What Worked (and Didn't) on My Recent Cross-Country Ride

(December 31, 2016) I’ve been away from writing about my riding for about six months as I was busy with a series of short, multi-day rides, recovered from hernia repair surgery, studied for my Agile Certified Practitioner (ACP) exam, and co-authored a proposal for my group’s follow-on contract with the Environmental Protection Agency (EPA). With the end of the year, I am now able to return to writing about my rides.

As I prepared for my cross-country ride to Taos, San Francisco, Seattle, etc. earlier this year, I constantly had in my mind the painful experience I had in 2014 when I suffered permanent nerve damage to my feet and temporary damage to my spine on a ride to British Columbia. This time, I decided to throw money at the project. Fortunately, most of my investments paid off. In this post, I want to identify which items proved helpful and which did not and why.

Corbin Saddle with Backrests

In March, I purchased a Corbin Dual Tour leather saddle with heaters (HD-FLH-14-DT-E) along with a matching trunk armrest and rider backrest. The three pieces cost me $1,461, with $67 of that for shipping. This was well worth the money for several reasons: (1) the set looks great, as it is color-matched to my bike and Corbin does a great job on style; (2) the heat feature proved very useful when I was at high elevations in northern New Mexico and northern Nevada; and (3) it was very comfortable for my backside over the entire journey, especially important on the final three-day, 2,100-mile sprint from Havre, Montana to my home in Cary, NC. This is my second Corbin saddle and I highly recommend them.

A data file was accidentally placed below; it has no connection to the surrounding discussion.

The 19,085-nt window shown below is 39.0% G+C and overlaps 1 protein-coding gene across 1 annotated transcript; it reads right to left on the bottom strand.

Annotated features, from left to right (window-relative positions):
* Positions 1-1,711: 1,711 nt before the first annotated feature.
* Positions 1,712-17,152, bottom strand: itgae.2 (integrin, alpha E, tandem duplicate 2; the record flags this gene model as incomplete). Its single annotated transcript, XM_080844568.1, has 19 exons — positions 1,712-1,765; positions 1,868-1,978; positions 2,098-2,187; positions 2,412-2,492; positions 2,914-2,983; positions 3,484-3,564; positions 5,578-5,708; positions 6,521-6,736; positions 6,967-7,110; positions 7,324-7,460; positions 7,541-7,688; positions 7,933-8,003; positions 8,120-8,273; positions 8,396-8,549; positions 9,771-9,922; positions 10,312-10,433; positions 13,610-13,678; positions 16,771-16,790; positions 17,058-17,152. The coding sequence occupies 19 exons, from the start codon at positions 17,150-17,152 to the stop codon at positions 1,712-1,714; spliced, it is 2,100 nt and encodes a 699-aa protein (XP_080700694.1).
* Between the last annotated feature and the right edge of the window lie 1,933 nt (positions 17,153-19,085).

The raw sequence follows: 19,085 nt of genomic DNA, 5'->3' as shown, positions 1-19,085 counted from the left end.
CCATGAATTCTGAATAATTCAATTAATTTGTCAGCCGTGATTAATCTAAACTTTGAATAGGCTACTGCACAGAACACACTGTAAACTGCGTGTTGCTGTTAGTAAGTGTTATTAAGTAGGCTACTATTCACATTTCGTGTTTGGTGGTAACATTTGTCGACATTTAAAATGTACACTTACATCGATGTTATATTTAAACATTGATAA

HD ElectraGlo Tail Lights

I made an important purchase just before I departed on my ride: HD ElectraGlo Tail Lights (part number 67800241A). In addition to unexpectedly riding in the dark as I made my way from Mount Rainier to Bellevue, Washington, I  also got caught in some severe thunderstorms—including one during that ride in the dark. These super-bright saddlebag-mounted tail lights made me feel much more visible and thus a little safer in very unsafe conditions. They were easy to install and at $229.95 provided me some peace of mind at a reasonable price. I highly recommend them.

In the video above, I show how useful these lights were as I was forced to stop under a bridge near Elk City, Oklahoma to avoid high winds. The rain and lightning were scary, but the strong gusty winds were blowing me across the highway making the end of my life seem immiment. 

GoPro Camera & Beaucoup Accessories

I decided to try something very new for me on this trip: take video with a helmet-mounted camera. I decided to go with the proven technology and purchased a GoPro HERO4 Silver ($319) camera, along with a whole bunch of accessories, including but not limited to: